Separate names with a comma.
Discussion in 'Misc. TV Series' started by Thread Manager, Jun 24, 2013.
This is a continuation thread, the old thread is [split]386953[/split]
This is a continuation thread, the old thread is [split]384029[/split]
So is this where we wait for the thread to tick over so we can avoid the fact that Korra was more then willing to kill, or at the very least seriously injury, a man she thought was defenseless? Nice.
I would argue, but I am reminded of some advice from one of my favorite literature professors in college:
"Sure, you can argue against someone who thinks Moby Dick was Nazi propaganda, but why would you waste your time on something so dumb."
So, I will take that advice here.
It is beautiful, but you clearly haven't read what is written. It is easy to act like you are above it all, especially when you don't actually have a response.
"Show us some proof."
*Korra tries to kill a defenseless man.*
"Poster is crazy. No need to respond."
It's not an act, baby, because you are setting that bar pretty low
That... is a quote I must and will use, especially when I want to enforce Godwin's law.
On another note, I wish more literature professors were like your literature professor.
You guys remember KingMadness and his obsession with Korra's butt? Good times.
Didn't he get banned for it?
I think C. Lee only banned him from the thread.
He was easily one of the coolest professors, and people in general, that I've known
Either you are being really dense, haven't read all the post, or are simply trolling at this point.
It is easy to avoid the point when you attack the poster and not what is actually written. Do you not understand the rules of this thread?
You can do that? I didn't know that.
Your idea of 'attacking' is, I see, as loose as your idea of what a psychopath is.
I already covered that the psychopath thing was an overstatement, but my point that Korra is a violent, confrontational person stands. Especially when you take into account how Aang responds to even more drastic situations at a much younger age.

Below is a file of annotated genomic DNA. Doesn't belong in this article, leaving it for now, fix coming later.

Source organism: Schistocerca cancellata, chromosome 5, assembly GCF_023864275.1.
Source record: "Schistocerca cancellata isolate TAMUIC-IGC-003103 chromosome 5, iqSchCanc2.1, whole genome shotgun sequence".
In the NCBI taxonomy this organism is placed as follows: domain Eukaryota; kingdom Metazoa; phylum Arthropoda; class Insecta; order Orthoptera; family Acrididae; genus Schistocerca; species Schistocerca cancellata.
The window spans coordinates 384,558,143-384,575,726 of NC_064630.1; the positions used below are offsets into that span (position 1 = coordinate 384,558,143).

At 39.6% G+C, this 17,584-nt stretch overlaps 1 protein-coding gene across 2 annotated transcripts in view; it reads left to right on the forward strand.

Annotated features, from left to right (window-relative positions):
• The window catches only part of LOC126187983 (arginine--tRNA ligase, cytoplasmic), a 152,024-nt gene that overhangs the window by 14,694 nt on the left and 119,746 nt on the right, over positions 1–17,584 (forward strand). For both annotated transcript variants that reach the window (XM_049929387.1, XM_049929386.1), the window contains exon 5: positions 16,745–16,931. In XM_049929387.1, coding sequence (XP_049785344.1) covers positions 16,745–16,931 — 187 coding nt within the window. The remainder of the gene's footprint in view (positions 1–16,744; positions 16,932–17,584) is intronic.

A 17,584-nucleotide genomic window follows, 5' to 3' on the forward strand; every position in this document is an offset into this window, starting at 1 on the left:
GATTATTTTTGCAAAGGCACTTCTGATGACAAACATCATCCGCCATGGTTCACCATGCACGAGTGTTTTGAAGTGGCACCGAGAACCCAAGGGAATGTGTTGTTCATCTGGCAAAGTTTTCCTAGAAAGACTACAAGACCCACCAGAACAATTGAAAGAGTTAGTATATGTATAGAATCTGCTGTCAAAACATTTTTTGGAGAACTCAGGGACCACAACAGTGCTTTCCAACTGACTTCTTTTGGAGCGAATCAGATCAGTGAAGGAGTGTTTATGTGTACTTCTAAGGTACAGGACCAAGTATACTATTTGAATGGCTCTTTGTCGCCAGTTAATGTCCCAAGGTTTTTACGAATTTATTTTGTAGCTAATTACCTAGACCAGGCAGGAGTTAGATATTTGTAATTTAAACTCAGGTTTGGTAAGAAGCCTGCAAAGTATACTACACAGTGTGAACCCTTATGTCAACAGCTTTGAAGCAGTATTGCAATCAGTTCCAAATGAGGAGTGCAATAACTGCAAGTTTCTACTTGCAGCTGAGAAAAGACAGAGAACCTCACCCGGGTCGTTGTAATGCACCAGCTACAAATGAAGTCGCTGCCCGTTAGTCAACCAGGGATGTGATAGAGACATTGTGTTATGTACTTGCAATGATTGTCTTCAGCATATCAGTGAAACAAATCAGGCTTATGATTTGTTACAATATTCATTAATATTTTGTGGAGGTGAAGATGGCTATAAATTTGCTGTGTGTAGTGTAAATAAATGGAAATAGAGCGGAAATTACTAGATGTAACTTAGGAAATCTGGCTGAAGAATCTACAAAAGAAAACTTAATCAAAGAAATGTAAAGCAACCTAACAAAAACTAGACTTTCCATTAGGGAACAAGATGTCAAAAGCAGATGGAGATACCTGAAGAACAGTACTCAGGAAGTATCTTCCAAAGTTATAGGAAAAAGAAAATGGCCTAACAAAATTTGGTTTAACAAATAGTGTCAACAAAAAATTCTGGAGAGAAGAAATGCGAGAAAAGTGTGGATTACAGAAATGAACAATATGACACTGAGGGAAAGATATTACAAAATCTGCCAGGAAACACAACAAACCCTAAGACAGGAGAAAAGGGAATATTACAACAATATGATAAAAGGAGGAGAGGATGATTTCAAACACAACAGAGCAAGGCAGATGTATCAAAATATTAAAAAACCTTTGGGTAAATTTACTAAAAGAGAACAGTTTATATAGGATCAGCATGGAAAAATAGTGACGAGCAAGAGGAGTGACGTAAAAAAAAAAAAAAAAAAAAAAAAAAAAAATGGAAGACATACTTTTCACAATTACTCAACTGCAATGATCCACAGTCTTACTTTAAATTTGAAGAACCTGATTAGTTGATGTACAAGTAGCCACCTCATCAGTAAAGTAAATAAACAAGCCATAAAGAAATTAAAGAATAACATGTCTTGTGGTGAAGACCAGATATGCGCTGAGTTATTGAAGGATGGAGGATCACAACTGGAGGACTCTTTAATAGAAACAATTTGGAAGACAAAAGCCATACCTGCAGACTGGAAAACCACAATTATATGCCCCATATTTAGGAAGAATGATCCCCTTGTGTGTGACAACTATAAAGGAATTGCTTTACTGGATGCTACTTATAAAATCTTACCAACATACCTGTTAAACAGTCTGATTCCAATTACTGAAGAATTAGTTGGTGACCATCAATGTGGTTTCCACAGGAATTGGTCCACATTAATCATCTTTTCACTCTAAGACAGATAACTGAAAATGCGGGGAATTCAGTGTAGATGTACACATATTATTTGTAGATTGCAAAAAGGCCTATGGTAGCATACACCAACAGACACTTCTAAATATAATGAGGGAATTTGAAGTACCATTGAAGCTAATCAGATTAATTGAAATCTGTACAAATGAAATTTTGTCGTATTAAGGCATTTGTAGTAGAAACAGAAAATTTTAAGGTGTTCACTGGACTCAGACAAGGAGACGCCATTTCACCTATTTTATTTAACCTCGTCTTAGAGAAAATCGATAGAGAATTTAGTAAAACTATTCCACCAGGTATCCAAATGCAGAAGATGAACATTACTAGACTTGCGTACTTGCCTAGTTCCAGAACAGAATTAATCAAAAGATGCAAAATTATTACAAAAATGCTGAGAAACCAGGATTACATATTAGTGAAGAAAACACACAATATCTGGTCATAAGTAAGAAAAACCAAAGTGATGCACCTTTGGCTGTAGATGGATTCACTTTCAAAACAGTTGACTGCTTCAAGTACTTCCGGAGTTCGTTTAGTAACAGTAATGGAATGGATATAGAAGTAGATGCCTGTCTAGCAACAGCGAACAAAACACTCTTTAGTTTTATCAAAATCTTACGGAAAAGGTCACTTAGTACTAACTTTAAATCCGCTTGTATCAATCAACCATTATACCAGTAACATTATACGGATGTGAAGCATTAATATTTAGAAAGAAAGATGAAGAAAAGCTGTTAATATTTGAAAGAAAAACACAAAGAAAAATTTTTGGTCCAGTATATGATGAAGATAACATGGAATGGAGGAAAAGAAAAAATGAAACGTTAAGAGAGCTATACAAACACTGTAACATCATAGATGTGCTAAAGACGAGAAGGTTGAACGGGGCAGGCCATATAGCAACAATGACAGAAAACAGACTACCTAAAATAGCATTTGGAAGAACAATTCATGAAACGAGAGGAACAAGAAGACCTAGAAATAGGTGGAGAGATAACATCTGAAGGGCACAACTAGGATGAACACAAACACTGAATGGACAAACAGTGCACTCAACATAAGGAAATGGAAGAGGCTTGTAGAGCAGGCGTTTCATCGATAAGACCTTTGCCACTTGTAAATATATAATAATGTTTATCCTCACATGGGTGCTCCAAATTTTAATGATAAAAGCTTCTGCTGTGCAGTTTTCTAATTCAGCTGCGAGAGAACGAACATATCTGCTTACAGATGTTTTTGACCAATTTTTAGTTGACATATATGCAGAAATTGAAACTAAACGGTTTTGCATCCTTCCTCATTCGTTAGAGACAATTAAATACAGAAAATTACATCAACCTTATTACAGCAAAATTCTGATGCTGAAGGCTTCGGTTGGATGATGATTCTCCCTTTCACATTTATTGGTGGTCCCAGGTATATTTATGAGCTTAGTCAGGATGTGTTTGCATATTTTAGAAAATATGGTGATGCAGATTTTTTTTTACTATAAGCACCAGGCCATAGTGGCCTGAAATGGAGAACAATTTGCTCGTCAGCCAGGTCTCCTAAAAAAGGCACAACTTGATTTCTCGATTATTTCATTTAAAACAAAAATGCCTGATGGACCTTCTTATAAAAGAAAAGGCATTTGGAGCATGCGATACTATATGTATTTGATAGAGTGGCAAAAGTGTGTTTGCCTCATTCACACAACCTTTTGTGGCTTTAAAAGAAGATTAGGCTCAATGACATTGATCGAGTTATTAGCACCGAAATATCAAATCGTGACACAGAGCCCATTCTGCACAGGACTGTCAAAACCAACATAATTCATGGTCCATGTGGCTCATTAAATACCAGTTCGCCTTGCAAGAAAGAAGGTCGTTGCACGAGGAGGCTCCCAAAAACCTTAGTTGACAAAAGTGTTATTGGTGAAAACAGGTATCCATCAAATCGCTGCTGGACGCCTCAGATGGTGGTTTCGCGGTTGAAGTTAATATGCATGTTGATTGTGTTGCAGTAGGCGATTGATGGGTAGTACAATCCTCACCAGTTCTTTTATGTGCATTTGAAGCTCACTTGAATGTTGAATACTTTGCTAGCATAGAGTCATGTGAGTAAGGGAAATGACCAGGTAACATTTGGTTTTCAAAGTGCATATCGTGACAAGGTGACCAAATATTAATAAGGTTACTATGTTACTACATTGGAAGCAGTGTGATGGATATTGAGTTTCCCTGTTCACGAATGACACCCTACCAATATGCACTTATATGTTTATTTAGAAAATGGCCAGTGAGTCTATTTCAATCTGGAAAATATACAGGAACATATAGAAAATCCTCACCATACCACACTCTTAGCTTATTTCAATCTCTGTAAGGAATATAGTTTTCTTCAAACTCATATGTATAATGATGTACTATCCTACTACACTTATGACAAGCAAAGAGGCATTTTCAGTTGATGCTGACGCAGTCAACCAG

Korra wanted Tarrlok's blood because he made her feel inadequate. She wanted to prove her superiority. And that is how Korra handles arguments and emotional situations. With violence. That is why she puts on her display at the end and starts taunting a man she considers defenseless.
If she isn't trying to hurt, possibly kill Tarrlok, after she believed she had defeated him, what was she doing with the firebending attack that the end? While Tarrlok was crawling away?
Well, as long as you took back the psycho part, I guess.
I would just like to note that both Tarrlok and Amon where straight up evil and most likely deserved their fate.
Yes Korra went after him like she did because she's Korra. She doesn't take crap from people. You can sum up who she is with the first line we hear from her:
"I am the Avatar and you have to deal with it!"
Yes Aang was different but that's because of his personality and how he was raised. Korra is different, and I'm ok with that.
Tarrlok and Amon were not evil. They were young children who were tortured by their father. They were turned into monsters, but the were far from inherently evil. Why Tarrlok ends it like he does. Ozai, Azula, they are evil. Yakone was evil.
On, Korra, yep that is how she is. She is violent and willing to hurt or possibly kill a man she believes is unarmed. Except when Amon is around. Then, it is less dealing with it and more running away. This is followed by some self pity in the snow before Aang fixes everything.
Whatever the case may be, I think we can all agree that Korra still has a ways to go in her journey to become a mature, balanced Avatar. We'll see some of that addressed in the next season for sure.
Has there been much speculation or news surrounding what Books 3 and 4 will be called/be about? Again, I haven't been following this thread or anything Korra-related for very long.
Yes, they were. They didn't believe what they were doing was necessarily evil, but it was, and they were.
Which is exactly what pushed them to the point of being evil. There's a saying, "The road to hell is paved with good intentions". Just because they thought what they were doing was for the greater good, doesn't mean it makes them any less evil.
Who's to say Ozai wasn't just as tortured as Amon and Tarrlok were? We know Azula and Zuko were. Why are you so quick to call Azula evil? At a young age we saw that she was conniving and manipulative, but that doesn't mean she's evil. Hell, if anything her breakdown in the finale showed that she suffered from some sort of mental illness. One could argue that she wasn't evil, she was merely pushed to that point by Ozai.
But he wasn't unarmed. He's a bender, he's a skilled martial artist. His body is his weapon. You're taking a lot of leaps in your argument for the sake of doing so, and it shows. At least base your argument in the reality of this show, not your loopy interpretation.